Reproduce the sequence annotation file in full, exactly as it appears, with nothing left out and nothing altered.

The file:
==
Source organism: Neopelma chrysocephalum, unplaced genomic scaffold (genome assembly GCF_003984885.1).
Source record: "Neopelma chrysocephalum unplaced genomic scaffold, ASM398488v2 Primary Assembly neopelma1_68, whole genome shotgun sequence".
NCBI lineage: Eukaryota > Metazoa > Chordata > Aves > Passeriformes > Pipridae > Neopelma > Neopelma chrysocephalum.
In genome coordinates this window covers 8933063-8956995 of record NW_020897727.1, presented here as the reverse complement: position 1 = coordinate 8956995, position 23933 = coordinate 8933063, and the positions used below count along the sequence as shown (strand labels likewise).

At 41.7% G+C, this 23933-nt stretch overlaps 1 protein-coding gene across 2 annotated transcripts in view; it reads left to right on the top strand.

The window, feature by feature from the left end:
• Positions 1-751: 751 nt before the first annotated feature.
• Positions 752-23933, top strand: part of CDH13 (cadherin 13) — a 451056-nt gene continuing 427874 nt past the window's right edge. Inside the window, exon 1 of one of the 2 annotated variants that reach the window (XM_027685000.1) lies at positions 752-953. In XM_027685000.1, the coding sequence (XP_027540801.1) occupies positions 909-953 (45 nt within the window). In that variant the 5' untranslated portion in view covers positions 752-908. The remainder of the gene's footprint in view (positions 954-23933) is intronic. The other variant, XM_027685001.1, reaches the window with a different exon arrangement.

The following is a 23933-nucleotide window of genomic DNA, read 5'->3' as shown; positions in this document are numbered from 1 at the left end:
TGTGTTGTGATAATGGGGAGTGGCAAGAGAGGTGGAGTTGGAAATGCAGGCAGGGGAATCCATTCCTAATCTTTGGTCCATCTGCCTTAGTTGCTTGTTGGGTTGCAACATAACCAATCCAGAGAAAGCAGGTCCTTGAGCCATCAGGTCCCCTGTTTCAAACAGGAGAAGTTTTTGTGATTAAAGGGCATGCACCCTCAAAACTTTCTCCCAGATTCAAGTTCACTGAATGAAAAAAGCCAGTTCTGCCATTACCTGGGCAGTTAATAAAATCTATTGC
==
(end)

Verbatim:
Source organism: Neopelma chrysocephalum, unplaced genomic scaffold (genome assembly GCF_003984885.1).
Source record: "Neopelma chrysocephalum unplaced genomic scaffold, ASM398488v2 Primary Assembly neopelma1_68, whole genome shotgun sequence".
NCBI lineage: Eukaryota > Metazoa > Chordata > Aves > Passeriformes > Pipridae > Neopelma > Neopelma chrysocephalum.
In genome coordinates this window covers 8933063-8956995 of record NW_020897727.1, presented here as the reverse complement: position 1 = coordinate 8956995, position 23933 = coordinate 8933063, and the positions used below count along the sequence as shown (strand labels likewise).

At 41.7% G+C, this 23933-nt stretch overlaps 1 protein-coding gene across 2 annotated transcripts in view; it reads left to right on the top strand.

The window, feature by feature from the left end:
• Positions 1-751: 751 nt before the first annotated feature.
• Positions 752-23933, top strand: part of CDH13 (cadherin 13) — a 451056-nt gene continuing 427874 nt past the window's right edge. Inside the window, exon 1 of one of the 2 annotated variants that reach the window (XM_027685000.1) lies at positions 752-953. In XM_027685000.1, the coding sequence (XP_027540801.1) occupies positions 909-953 (45 nt within the window). In that variant the 5' untranslated portion in view covers positions 752-908. The remainder of the gene's footprint in view (positions 954-23933) is intronic. The other variant, XM_027685001.1, reaches the window with a different exon arrangement.

The following is a 23933-nucleotide window of genomic DNA, read 5'->3' as shown; positions in this document are numbered from 1 at the left end:
TGTGTTGTGATAATGGGGAGTGGCAAGAGAGGTGGAGTTGGAAATGCAGGCAGGGGAATCCATTCCTAATCTTTGGTCCATCTGCCTTAGTTGCTTGTTGGGTTGCAACATAACCAATCCAGAGAAAGCAGGTCCTTGAGCCATCAGGTCCCCTGTTTCAAACAGGAGAAGTTTTTGTGATTAAAGGGCATGCACCCTCAAAACTTTCTCCCAGATTCAAGTTCACTGAATGAAAAAAGCCAGTTCTGCCATTACCTGGGCAGTTAATAAAATCTATTGC